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Ari Emanuel ‘Really Concerned’ About Disappearance of Saudi Dissident Jamal Khashoggi

Ari Emanuel, CEO of Endeavor, said Monday that the disappearance of Saudi journalist Jamal Khashoggi in Turkey was “very concerning,” but would not comment on whether it would cause him to reconsider Saudi Arabia’s investment in his company.

Emanuel, speaking at the Mipcom content market in Cannes, where he received the Variety Vanguard Award, said: “Here’s what I will say about it. I personally am really concerned about it. We are concerned about it. But all I can say is that we are monitoring the situation. And that’s legally all I can say right now. It is very, very concerning. Really concerning.”

Pressed further, he added: “On the face of it it’s upsetting. And we are monitoring the situation right now. That is all I am able and will say right now.”

[UPDATE: Later on Monday, reports in Los Angeles suggested that Endeavor is exploring the possibility of backing out of its $400 million deal with the Saudi Public Investment Fund.]

Emanuel also spoke at Mipcom about the need for company leaders to have “emotional endurance” when dealing with big shifts and shocks to the business such as Rupert Murdoch’s sale of Fox and the Saudi crisis. “These are big jolts into the system and if you are not able to have emotional endurance to handle those things – because they are going to come up, at every level of the company – you are not going to be successful,” Emanuel said.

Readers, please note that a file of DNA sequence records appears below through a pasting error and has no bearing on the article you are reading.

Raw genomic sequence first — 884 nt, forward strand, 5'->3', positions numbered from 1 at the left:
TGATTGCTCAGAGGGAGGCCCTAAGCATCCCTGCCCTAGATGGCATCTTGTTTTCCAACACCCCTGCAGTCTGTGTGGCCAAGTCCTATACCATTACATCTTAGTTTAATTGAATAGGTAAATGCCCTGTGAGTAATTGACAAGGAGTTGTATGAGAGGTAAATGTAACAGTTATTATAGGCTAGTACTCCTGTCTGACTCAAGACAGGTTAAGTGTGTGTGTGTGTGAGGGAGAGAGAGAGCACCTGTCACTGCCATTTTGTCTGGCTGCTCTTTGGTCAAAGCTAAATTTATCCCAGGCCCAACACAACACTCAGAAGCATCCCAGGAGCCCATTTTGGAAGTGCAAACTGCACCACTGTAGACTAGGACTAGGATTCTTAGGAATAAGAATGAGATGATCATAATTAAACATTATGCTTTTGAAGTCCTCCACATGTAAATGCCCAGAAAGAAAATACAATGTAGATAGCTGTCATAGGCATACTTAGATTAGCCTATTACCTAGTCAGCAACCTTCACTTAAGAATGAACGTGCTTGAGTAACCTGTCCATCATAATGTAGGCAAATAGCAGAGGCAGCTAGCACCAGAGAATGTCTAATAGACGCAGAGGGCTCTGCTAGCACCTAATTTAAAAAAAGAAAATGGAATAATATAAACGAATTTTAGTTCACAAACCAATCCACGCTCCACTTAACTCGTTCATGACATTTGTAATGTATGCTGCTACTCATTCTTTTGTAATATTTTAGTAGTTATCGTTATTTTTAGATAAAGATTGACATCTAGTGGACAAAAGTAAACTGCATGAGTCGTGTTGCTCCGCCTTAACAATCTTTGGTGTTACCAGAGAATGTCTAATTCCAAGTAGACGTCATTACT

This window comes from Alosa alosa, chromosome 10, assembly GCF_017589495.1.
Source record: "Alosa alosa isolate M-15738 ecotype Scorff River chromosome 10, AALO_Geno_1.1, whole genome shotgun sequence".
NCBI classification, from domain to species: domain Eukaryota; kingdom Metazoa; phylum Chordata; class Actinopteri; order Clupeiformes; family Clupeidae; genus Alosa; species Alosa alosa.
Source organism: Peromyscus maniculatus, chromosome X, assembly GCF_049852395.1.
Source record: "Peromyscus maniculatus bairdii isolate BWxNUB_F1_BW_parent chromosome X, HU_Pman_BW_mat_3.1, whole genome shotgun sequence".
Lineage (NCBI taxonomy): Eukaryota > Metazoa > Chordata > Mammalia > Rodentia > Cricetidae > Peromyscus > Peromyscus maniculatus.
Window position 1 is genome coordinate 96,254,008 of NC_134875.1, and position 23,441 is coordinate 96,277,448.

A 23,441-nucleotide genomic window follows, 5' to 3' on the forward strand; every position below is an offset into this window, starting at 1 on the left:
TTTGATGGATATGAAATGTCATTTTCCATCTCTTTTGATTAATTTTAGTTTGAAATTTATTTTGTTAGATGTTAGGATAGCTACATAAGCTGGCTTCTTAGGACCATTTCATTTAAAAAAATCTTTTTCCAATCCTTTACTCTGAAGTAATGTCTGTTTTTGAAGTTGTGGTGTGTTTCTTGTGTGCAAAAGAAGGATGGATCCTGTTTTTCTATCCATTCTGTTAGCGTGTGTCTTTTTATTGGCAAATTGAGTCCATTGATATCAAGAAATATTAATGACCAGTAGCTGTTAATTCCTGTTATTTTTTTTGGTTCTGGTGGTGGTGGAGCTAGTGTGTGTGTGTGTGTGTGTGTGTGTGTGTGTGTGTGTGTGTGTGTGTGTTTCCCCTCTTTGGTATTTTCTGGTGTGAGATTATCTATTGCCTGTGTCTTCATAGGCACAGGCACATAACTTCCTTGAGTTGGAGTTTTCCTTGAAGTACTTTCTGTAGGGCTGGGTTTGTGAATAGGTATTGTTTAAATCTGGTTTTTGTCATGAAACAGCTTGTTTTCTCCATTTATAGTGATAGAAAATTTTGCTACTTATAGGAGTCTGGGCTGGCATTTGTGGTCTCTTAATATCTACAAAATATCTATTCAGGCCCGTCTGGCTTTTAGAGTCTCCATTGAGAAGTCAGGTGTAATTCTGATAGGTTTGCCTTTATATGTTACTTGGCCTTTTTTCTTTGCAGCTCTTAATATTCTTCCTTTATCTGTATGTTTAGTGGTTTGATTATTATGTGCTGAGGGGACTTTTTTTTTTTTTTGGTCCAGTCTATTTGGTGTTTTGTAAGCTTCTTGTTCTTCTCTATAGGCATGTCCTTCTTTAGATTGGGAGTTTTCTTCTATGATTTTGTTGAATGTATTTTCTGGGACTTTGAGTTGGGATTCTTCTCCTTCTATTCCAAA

He added: “Hopefully the management [of Endeavor] is showing – in every aspect of the business – that they have it. They are curious, they are willing to take risks, they will hang in there with you. Over time it does seep into the culture, the blood supply of the company, and I think that is what we have done from the leadership of the company at the top all the way down.”

Emanuel was asked by Variety‘s managing editor, TV, Cynthia Littleton, as part of an onstage interview after the Mipcom awards ceremony, whether the company’s continued growth and diversification would lead to an IPO. “We are constantly evaluating what we should and shouldn’t do. Right now raising money has not been a problem because we have had great returns, even though a bunch of my competitors think we constantly overspend. We’ll make a decision. I’m not in any rush to do one thing or another,” he said.

“I think we have got the best partner in the world in [private equity firm] Silver Lake and we have got a lot of good advisers. I’ve no idea. We’ll see what the marketplace offers, and if we need to raise money because there is an acquisition we’ll raise the money and then we will make a decision, and when it is right, it is right.”

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